In Conjure Strike users have an arsenal of spells they can use to defeat their opponents. It's vital to the gameplay that users be able to use specific spells with split second precision. Unfortunately in the initial prototype had a design where users could only  use one spell it at time. The design was cumbersome, and prevented users from enjoying the quick Overwatch style gameplay. In their design each spell was connected with a wand,  and the user could only hold one wand at a time. To switch spells, users were required to look down and use their Touch Controller to grab from a series of wands floating at waist level. I realized this was a problem during play testing when users would stop moving in amidst the hectic action to look down and focus their attention on switching spells. This often resulted in the user being killed or missing the opportune moment they had been switching spells for.

I streamlined this design by removing the spell switching completely, and instead I mapped all the user’s spells to the Touch Controller’s buttons. This allowed for the entire arsenal of spells to be accessible anytime. My design was validated during play testing, as the matches became much faster paced and engaging.

 

Character Locomotion system

Tribe VR wanted a locomotion system that allowed users to fly through the air with complete freedom of movement. After several iterations we implemented a system where users can control their flight by simply looking in the direction they want to move and pressing forward on the left joystick. Moving backwards and strafing left and right are also controlled by the same joystick. In addition, I assigned a move up, and move down movements to the left Touch Controller’s trigger buttons. This last design emerged from user testing where there were complaints about having to crane their neck up and down too much during gameplay.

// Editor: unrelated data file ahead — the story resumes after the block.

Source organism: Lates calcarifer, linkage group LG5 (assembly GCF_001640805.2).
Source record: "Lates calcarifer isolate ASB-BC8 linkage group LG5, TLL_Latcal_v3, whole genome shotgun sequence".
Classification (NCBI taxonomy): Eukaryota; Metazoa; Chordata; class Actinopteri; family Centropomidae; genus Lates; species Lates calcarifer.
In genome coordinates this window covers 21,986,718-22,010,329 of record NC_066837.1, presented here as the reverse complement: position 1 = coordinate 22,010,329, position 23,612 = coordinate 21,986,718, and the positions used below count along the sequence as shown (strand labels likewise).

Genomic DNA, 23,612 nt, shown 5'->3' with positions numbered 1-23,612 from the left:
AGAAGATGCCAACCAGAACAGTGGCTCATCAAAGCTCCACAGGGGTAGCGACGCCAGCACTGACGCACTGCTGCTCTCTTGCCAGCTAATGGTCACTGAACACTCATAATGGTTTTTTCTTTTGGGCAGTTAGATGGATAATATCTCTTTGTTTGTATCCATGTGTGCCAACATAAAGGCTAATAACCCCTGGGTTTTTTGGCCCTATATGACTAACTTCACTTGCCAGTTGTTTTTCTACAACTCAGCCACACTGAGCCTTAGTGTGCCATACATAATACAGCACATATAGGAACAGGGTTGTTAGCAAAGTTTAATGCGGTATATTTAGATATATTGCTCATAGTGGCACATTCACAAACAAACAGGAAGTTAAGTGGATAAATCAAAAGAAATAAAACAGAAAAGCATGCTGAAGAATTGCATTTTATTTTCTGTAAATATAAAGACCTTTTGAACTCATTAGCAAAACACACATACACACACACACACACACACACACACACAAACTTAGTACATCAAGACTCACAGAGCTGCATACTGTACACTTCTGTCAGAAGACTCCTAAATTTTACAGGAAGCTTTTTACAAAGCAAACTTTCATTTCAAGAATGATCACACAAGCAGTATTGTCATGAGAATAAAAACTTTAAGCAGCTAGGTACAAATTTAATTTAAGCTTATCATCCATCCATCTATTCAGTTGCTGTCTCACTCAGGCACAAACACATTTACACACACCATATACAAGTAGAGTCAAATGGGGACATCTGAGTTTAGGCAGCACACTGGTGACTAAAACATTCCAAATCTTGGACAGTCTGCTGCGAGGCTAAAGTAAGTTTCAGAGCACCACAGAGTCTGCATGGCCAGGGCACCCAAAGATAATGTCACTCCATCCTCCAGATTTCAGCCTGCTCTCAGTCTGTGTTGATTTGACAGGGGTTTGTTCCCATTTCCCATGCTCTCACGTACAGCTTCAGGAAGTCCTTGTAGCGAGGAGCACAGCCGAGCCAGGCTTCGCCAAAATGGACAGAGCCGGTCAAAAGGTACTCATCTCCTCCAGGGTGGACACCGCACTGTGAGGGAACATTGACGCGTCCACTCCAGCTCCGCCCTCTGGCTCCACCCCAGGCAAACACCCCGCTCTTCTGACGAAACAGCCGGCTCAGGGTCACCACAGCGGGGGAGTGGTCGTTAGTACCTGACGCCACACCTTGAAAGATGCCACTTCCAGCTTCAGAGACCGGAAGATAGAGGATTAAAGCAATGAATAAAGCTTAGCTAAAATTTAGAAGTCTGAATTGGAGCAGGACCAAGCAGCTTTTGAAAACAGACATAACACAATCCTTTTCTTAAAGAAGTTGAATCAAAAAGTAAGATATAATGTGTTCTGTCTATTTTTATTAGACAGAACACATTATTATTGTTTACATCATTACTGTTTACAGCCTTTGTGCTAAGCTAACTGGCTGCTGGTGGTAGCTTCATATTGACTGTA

Player HUD

For the initial prototype of Conjure Strike the user’s health bar was attached to their left hand. If a user wanted to check their health, they’d have to look down at their hand, or bring it into camera view. This made it difficult to view a your health bar during intense gameplay, and overall served as a distraction from the fast paced gameplay. My feeling is that for a competitive shooter it’s crucial to have an immediate understanding of health bar at anytime during the gameplay. For my design I visualized it a green bar at the upper edge of user’s view, making visible but unobtrusive.